Monsanto Having Major Difficulties

Norfolk Genetic Information Network (ngin),

Monsanto warned yesterday that profits this year would be lower than
forecast, triggering a further signficant fall in its shares.

Monsanto says it expects to make NO progress in Brazil, a major soya
market. According to the article, "Brazil has resisted strong pressure
from the US to accept GM seed".

Sales in Argentina have dropped more sharply than expected now Monsanto
has dispensed with extended credit for farmers.

It is also under pressure from the expiration of its Roundup patent

Other problems:

Monsanto's had to pull back from its plan to bring the first GM wheat to
market by 2005. Wheat millers in Japan and Europe have said they do not
want the GM product.

Monsanto also appears to have problems selling its existing GM seeds in
the US, reportedly offering 2003 corn seed to Iowa farmers at fire-sale

Monsanto was weakened further when the US drugs maker Pharmacia split
from Monsanto just two years after buying it. Monsanto denies it is in
danger of running out of cash.

Monsanto hasn't been helped by its own patent application admission that
transgenic pest control (as in Bt corn and cotton) "may not be desirable
in the long term" because it produces resistant strains and "numerous
problems remain...under actual field conditions".

And the rapid spread of weeds resistant to Monsanto's Roundup herbicide
is only adding to the company's woes.
Dry weather waters down Monsanto profits
David Teather in New York
The Guardian (UK) Saturday October 12, 2002

Monsanto, the agrochemical business that has become synonymous with
genetically modified foods, yesterday warned that profits this year
would be lower than forecast.

The controversial company blamed a fall in sales of its core herbicide
product Roundup in the US and lower than expected sales in Argentina.

Unusually dry weather in the agricultural belt of the Midwest in the US
and drought conditions in the plains blunted the growth of weeds and
reduced the need for its herbicide, the company said.

Roundup accounts for 45% of Monsanto revenues and is already under
pressure from the expiration of its patent. But the company, which will
ship up to 6m fewer gallons of the herbicide this year, said there had
been no loss of market share.

Yesterday's warning followed an earlier one in June when Monsanto
reduced its outlook for 2002 and 2003 because of the turbulence in Latin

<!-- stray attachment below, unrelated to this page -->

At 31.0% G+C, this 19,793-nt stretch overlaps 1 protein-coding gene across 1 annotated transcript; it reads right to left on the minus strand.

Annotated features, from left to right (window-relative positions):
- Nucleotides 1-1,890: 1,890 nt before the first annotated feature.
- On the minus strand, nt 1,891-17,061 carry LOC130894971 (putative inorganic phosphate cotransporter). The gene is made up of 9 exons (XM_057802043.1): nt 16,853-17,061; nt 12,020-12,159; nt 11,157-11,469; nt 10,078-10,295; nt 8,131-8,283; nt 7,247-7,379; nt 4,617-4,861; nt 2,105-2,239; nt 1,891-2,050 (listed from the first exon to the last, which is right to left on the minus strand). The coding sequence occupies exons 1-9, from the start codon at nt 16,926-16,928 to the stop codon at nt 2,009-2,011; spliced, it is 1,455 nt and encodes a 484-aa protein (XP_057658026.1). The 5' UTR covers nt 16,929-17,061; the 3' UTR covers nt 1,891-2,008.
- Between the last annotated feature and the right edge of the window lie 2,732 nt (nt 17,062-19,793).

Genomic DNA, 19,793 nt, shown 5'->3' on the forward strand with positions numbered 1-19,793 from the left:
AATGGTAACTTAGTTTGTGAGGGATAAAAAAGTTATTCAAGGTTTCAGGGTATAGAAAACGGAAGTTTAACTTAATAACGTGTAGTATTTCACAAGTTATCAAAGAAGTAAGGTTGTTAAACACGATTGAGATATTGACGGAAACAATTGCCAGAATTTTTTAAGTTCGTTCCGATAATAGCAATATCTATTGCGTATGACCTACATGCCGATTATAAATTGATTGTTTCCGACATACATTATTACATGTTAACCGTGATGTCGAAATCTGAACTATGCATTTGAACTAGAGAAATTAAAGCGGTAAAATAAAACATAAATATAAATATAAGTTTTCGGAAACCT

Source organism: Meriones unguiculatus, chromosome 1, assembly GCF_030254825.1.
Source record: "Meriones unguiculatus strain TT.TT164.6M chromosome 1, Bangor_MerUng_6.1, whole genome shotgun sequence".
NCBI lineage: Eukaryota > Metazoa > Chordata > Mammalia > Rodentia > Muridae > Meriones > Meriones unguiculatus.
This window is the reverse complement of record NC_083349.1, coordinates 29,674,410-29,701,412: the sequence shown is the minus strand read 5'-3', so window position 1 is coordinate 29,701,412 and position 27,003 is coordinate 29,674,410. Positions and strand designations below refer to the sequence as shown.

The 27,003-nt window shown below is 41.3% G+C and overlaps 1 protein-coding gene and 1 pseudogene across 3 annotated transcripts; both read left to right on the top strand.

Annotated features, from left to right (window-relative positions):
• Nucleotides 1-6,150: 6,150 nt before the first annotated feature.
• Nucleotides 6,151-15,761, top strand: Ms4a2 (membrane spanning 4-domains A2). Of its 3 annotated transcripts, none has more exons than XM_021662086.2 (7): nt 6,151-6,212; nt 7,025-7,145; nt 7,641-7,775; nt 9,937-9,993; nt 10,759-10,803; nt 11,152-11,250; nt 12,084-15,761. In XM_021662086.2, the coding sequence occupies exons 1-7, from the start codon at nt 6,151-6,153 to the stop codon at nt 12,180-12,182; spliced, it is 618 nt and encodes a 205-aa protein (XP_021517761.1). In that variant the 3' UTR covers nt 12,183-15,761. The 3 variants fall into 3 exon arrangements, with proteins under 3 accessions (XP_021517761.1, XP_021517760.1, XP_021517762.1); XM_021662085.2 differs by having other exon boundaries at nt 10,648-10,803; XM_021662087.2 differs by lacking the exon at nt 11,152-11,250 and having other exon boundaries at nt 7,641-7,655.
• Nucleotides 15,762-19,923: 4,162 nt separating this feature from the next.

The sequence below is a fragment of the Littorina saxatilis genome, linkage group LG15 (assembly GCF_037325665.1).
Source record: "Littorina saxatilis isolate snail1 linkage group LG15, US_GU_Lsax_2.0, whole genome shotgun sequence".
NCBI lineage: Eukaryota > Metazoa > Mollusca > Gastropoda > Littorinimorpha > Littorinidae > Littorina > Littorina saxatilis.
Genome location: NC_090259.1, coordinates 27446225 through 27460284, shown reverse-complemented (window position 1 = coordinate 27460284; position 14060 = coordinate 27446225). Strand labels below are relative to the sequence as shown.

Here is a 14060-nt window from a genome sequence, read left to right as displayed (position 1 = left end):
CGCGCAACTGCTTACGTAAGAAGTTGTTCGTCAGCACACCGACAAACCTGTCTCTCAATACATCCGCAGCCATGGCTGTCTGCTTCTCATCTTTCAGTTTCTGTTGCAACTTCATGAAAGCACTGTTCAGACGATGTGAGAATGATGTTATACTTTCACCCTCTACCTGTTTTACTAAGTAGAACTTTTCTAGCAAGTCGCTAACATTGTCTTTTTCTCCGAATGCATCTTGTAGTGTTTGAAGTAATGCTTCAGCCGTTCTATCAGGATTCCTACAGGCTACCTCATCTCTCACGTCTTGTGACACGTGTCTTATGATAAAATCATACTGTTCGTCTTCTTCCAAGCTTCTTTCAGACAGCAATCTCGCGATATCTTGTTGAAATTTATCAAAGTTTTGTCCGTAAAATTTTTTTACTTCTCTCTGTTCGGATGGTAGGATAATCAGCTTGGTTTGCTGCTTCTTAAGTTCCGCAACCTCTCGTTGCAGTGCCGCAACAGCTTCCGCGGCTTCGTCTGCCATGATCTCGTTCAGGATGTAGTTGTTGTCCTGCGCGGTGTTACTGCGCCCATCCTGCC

American markets. At the time it said it would restructure its business
practices in Argentina to operate under cash-only terms with customers
instead of extending credit.

The effect has been to reduce sales more sharply than the company had

Shares in the St Louis-based business fell by more than 11% in early
trading on Wall Street but later recovered some of those losses to
change hands 38 cents lower at $15.21.

John Roberts, a research analyst at Buckingham, the US brokerage, said
investors' nerves had been eased by the fact that the warning appeared
to have been caused by one-off external events rather than any
fundamental issues.

"There is nothing about their competitive position that has
changed here," he said. "Investors are somewhat more forgiving on issues
of weather and Latin America since they don't have high predictability
and are really outside factors."

Monsanto conceded in August that widespread opposition to its
genetically modified agricultural products meant it would be at least
another three years before they won approval for sale in Europe.

There has been a moratorium imposed on the approval of new GM crops
since 1998 because of public anxiety about the potential risks to health
and the environment.

The company also said it expected to make no progress in Brazil, a key
producer of soya beans, in the same time frame. Brazil has resisted
strong pressure from the US to accept GM seed.

"We are assuming no progress in Europe until 2005. We are trying to be
conservative," Hendrik Verfaillie, the Belgian chief executive of
Monsanto said at the time.

Monsanto has made inroads into India, the world's largest cotton
producer, and is trying to break into the Pakistan market to sell GM
seeds. The company is arguing that its bioinsecticide cotton needs less
water than the staple food crop of rice.

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